The frigid regions of the World are comprised of the circumpolar part of the Northern Hemisphere (Alaska, Greenland and parts of Canada, Scandinavia, European Russia and Siberia), the circumpolar part of the Southern Hemisphere, and the high altitude mountainous areas (e.g., the Alps, the Andes and the Himalayas). In these regions, low temperatures and high winds with low humidity prevail, special climatic conditions that favor the preservation of organic material. These frigid regions are sparsely populated, particularly the Antarctic and the high altitude areas. The Arctic, the SubArctic and the vast Asian regions of permafrost have been populated for millennia, however sparsely, and have witnessed extensive migrations with temporary and permanent settlements. Investigations of ancient mummified human remains from these regions, along with garments and equipment, have provided information of decisive importance for the knowledge and understanding of local culture and history.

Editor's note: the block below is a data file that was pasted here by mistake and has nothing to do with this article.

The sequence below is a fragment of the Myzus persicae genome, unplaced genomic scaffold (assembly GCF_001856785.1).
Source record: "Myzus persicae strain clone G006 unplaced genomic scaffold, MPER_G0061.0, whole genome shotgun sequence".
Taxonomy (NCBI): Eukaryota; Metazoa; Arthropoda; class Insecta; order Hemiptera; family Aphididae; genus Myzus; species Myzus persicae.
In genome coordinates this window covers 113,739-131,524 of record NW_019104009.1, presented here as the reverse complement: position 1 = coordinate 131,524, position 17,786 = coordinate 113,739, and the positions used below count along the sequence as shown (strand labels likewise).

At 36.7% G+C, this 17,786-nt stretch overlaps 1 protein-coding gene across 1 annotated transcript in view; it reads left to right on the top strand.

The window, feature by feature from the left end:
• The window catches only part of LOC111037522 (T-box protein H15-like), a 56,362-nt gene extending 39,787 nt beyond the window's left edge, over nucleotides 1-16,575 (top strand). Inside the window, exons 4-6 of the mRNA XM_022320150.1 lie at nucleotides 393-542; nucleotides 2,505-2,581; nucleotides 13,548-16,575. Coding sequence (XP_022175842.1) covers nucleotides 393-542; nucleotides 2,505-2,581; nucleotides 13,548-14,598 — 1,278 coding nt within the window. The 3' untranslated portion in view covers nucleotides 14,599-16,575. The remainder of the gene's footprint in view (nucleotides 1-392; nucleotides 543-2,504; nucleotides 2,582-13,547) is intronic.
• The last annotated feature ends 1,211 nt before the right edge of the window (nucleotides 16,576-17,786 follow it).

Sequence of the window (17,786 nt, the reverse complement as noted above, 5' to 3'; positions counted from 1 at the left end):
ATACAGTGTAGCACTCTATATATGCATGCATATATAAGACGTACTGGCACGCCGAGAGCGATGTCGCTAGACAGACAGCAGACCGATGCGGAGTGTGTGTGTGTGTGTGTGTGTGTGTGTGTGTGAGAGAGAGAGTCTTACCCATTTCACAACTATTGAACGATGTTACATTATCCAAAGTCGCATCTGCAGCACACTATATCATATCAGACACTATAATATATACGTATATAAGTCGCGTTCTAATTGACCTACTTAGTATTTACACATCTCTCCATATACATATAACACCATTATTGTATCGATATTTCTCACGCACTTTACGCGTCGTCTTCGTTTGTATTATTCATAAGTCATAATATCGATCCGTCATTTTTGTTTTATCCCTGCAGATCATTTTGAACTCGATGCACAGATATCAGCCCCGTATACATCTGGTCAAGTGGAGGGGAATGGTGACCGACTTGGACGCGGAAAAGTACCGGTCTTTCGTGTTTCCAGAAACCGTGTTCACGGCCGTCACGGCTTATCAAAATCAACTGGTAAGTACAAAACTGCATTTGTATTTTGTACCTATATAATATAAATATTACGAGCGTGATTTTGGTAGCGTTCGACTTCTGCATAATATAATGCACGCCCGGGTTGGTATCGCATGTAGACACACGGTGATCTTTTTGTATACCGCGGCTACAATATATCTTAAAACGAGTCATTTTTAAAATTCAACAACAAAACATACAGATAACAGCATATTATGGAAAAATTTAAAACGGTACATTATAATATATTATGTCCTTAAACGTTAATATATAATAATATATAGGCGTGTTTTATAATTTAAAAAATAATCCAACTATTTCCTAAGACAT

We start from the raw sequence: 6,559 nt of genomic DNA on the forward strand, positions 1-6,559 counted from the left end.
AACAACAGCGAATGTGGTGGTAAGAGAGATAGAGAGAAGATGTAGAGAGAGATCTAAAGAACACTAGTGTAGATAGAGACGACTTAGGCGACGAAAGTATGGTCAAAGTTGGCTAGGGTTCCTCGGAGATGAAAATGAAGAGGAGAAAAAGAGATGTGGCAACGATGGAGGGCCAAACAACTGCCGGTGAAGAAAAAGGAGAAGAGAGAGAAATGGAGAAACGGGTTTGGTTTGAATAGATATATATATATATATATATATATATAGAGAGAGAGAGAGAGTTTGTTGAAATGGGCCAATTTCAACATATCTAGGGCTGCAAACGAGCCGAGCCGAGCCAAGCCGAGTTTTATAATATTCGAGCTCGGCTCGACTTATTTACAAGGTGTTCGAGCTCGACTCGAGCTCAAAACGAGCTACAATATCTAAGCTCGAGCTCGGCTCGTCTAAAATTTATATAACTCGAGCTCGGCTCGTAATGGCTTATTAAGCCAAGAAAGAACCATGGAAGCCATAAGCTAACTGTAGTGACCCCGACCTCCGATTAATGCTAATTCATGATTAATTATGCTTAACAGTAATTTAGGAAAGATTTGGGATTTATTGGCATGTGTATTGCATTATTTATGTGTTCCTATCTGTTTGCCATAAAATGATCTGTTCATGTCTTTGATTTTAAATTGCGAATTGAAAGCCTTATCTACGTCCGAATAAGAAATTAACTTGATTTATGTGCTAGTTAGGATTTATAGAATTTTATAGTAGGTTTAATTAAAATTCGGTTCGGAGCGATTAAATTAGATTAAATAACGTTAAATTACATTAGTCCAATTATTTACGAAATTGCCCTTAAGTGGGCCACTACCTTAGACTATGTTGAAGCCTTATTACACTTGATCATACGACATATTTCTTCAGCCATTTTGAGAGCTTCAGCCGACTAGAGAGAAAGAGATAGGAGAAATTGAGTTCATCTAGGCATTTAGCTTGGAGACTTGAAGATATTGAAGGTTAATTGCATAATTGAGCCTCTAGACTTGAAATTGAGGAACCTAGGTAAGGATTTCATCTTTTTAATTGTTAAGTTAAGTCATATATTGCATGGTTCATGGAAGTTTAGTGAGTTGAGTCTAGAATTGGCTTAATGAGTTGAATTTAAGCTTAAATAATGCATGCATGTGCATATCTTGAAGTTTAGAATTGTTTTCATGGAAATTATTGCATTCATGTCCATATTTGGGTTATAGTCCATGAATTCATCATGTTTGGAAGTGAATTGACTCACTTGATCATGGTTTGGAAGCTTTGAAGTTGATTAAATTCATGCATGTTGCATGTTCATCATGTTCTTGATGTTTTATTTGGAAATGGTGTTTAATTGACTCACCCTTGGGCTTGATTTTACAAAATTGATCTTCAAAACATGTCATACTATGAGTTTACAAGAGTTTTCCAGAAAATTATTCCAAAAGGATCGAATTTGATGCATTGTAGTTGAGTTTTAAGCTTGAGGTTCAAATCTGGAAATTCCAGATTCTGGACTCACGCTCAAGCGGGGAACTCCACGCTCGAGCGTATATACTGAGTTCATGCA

The low temperatures and low air humidity favour the preservation of deceased animal and human bodies (Hart Hansen 1989). The complicated chemical processes of decomposition and putrefaction normally start immediately after death. Water is necessary for the growth of bacteria and fungal organisms, and if it is removed by freezing or evaporation, bacterial growth and therefore putrefaction are prevented. Alternating periods of freezing and thawing have a particularly desiccating effect, and together can delay or stop the process of decay and the disappearance of the soft tissues.